is indeed an effect on spacetime,
    Yes. You got right to the big question for which I came to
    BAUT in the first place, but hadn't asked, yet: Is the photon
    really it's own antiparticle? If so, then clearly all photons
    behave the same way in all gravity fields. If not, then
    antiphotons may behave differently from ordinary photons.

    Can you (or anyone) explain what evidence exists that the
    photon is its own antiparticle?

    Quote Originally Posted by Ken G
    I thought you were asking if antimatter generated gravity in the
    same way as matter, that is what we will likely never have any
    way of knowing.
    If the photon is not its own antiparticle, then antiphotons may
    be deflected differently by the gravity of ordinary matter from
    the way ordinary photons are deflected. Ordinary photons may be
    deflected differently by the gravity of antimatter from the way
    they are deflected by the the gravity of ordinary matter.

    If large regions of antimatter exist in the Universe, then the
    difference would be visible as a unique gravitational lensing,
    producing faint, straight radial lines as opposed to the bright
    circumferential arcs that have been seen so far.

    -- Jeff, in Minneapolis

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    Quote Originally Posted by jlhredshift
    All matter(+or-, fission, fusion, and annihlation) when
    converted to energy produces the same thing, an ordinary photon.
    I would agree if it were the case that a particle and its
    antiparticle annihilating created a single photon. But that
    is not what happens. Two photons are created. How do we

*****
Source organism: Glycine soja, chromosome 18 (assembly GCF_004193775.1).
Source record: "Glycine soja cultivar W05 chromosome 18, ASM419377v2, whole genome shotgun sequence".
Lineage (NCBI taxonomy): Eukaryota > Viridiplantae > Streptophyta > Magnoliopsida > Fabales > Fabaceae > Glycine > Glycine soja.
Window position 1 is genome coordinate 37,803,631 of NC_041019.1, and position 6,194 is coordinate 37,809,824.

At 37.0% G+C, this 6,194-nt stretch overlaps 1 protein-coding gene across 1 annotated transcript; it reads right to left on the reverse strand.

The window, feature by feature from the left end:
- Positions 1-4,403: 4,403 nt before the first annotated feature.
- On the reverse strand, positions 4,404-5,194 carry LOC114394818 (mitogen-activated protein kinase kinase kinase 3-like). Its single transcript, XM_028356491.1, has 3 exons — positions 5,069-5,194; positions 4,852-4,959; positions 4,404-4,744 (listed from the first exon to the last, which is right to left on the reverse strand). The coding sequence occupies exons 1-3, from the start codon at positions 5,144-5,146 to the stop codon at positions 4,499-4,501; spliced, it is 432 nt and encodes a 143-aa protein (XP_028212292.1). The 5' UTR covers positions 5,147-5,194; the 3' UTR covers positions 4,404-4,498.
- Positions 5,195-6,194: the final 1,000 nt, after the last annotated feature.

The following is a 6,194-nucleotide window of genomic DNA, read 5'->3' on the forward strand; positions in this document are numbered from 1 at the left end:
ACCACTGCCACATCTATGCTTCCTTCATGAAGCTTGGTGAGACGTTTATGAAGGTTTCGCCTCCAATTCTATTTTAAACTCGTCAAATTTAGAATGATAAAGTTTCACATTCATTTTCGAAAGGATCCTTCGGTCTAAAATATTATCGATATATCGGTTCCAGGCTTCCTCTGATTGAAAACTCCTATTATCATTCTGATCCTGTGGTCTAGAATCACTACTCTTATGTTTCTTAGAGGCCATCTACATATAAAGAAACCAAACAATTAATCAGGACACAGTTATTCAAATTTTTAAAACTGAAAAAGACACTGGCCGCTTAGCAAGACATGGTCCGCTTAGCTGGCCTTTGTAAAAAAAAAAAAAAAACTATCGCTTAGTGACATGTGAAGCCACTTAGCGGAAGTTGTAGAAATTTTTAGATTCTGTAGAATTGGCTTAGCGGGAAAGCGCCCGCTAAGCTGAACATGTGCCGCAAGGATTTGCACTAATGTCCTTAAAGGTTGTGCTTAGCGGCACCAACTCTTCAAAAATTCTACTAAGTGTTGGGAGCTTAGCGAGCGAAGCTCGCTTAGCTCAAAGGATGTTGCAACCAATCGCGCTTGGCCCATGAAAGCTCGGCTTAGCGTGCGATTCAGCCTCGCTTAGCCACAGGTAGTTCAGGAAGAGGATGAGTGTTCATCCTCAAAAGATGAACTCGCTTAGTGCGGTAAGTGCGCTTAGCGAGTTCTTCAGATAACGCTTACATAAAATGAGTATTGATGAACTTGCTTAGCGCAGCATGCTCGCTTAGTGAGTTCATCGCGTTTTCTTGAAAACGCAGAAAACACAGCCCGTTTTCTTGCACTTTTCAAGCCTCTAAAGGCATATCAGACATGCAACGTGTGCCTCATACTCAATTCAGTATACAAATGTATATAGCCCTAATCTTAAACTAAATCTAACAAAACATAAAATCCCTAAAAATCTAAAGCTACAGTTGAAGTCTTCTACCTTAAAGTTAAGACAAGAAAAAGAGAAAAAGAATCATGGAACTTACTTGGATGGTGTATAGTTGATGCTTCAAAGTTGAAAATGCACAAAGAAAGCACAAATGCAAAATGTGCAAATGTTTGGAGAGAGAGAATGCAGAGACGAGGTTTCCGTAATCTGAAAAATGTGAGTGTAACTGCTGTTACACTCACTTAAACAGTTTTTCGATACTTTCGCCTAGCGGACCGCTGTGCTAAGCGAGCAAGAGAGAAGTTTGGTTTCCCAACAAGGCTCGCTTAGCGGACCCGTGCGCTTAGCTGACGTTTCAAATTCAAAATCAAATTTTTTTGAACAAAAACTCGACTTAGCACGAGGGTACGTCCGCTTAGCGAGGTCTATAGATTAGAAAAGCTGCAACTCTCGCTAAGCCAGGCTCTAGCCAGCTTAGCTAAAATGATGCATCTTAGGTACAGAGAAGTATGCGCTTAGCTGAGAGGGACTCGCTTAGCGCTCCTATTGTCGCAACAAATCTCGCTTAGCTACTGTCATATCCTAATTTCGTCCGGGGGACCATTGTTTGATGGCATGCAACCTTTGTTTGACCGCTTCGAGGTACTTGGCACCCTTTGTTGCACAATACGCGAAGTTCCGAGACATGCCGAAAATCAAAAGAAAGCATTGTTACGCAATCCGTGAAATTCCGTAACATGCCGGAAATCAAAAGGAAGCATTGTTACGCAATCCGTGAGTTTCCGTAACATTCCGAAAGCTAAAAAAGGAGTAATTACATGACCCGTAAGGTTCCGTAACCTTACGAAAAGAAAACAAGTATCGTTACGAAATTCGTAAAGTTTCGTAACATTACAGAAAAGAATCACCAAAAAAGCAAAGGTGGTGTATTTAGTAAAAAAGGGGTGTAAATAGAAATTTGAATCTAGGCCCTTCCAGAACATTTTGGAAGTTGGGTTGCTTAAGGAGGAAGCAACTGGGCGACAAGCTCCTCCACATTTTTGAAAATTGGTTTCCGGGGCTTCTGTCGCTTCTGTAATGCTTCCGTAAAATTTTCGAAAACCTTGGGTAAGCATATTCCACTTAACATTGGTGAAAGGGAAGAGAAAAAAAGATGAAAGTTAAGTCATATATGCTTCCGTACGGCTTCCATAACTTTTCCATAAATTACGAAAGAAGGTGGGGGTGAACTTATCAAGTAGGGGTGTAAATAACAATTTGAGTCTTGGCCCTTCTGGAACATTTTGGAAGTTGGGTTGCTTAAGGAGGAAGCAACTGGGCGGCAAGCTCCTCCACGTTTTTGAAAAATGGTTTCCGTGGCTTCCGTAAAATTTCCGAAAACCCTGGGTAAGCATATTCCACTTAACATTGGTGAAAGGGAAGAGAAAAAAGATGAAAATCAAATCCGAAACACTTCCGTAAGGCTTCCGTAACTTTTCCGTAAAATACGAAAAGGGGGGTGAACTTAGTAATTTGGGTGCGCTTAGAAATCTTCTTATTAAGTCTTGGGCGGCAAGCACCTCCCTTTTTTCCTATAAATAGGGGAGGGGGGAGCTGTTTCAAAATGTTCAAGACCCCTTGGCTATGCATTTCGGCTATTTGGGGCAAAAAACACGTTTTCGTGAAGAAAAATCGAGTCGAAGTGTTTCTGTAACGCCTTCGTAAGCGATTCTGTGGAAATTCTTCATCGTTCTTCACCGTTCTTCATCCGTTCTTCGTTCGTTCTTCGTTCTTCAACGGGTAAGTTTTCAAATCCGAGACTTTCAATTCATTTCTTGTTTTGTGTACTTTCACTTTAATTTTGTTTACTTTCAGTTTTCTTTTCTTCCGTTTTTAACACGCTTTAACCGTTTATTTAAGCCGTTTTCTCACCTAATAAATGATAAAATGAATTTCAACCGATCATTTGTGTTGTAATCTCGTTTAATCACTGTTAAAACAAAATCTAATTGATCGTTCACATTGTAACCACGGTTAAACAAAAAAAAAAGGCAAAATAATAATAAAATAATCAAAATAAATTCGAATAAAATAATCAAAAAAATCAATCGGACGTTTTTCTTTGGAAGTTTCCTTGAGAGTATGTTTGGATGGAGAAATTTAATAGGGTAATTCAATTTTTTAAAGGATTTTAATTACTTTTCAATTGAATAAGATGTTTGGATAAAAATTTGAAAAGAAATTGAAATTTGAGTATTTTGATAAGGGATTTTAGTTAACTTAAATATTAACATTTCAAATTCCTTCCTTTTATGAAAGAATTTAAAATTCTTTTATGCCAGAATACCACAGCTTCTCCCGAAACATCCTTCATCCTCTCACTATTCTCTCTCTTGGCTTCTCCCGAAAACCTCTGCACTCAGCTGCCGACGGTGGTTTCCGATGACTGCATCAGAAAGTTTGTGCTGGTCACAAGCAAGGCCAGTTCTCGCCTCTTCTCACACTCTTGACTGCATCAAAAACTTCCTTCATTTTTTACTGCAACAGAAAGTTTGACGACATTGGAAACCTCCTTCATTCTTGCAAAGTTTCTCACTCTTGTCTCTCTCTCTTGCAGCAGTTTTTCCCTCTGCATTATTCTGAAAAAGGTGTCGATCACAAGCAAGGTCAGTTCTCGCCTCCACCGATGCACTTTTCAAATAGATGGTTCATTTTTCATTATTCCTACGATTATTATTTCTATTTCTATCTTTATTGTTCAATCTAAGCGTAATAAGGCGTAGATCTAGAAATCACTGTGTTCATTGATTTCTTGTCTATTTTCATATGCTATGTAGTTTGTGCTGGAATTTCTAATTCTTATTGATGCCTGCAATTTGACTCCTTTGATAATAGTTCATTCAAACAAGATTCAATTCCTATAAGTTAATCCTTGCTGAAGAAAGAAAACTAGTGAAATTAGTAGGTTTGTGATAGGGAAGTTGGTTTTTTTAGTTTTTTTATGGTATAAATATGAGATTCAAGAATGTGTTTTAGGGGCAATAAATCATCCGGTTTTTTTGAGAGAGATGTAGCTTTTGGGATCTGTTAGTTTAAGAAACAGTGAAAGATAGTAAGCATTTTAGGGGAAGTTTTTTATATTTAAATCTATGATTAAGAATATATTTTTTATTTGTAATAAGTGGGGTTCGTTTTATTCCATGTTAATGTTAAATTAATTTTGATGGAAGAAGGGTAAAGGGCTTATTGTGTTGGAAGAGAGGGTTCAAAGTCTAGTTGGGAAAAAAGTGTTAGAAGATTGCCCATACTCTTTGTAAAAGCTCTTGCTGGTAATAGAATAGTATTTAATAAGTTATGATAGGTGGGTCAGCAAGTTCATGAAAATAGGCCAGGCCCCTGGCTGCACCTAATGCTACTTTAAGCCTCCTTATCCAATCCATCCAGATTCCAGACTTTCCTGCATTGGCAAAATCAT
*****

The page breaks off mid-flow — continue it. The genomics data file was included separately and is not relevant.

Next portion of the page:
know that one of those two is not an antiphoton?

    -- Jeff, in Minneapolis

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    Quote Originally Posted by Jeff Root View Post
    Two photons are created. How do we
    know that one of those two is not an antiphoton?
    I'm not a particle physicist, but I think one argument would be that the two photons created by that annihilation behave in an indistinguishable way. One has to be matter and the other antimatter to obey the desired conservation laws (abandoning those laws would need a good reason), yet they behave just the same in all ways we can test, so we'd have to invent new physics to explain how a photon could not be its own antiparticle. But perhaps the bottom line is, we don't know it, but there is as yet no justification to doubt it. And if antiphotons behaved differently under gravity, then why would we not observe two half-bright images of stars as they are gravitationally lensed by the Sun?

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    Quote Originally Posted by Jeff Root View Post
    I would agree if it were the case that a particle and its
    antiparticle annihilating created a single photon. But that
    is not what happens. Two photons are created. How do we
    know that one of those two is not an antiphoton?

    -- Jeff, in Minneapolis
    I did not know that. Or, I should say that after looking at Feynman diagrams it didn't dawn on me that there were always two photons coming out. And, your'e last question is my question too.

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    Quote Originally Posted by jlhredshift View Post
    This is one of those quirks of nature that I find fascinating. Is this fact a clue of some kind?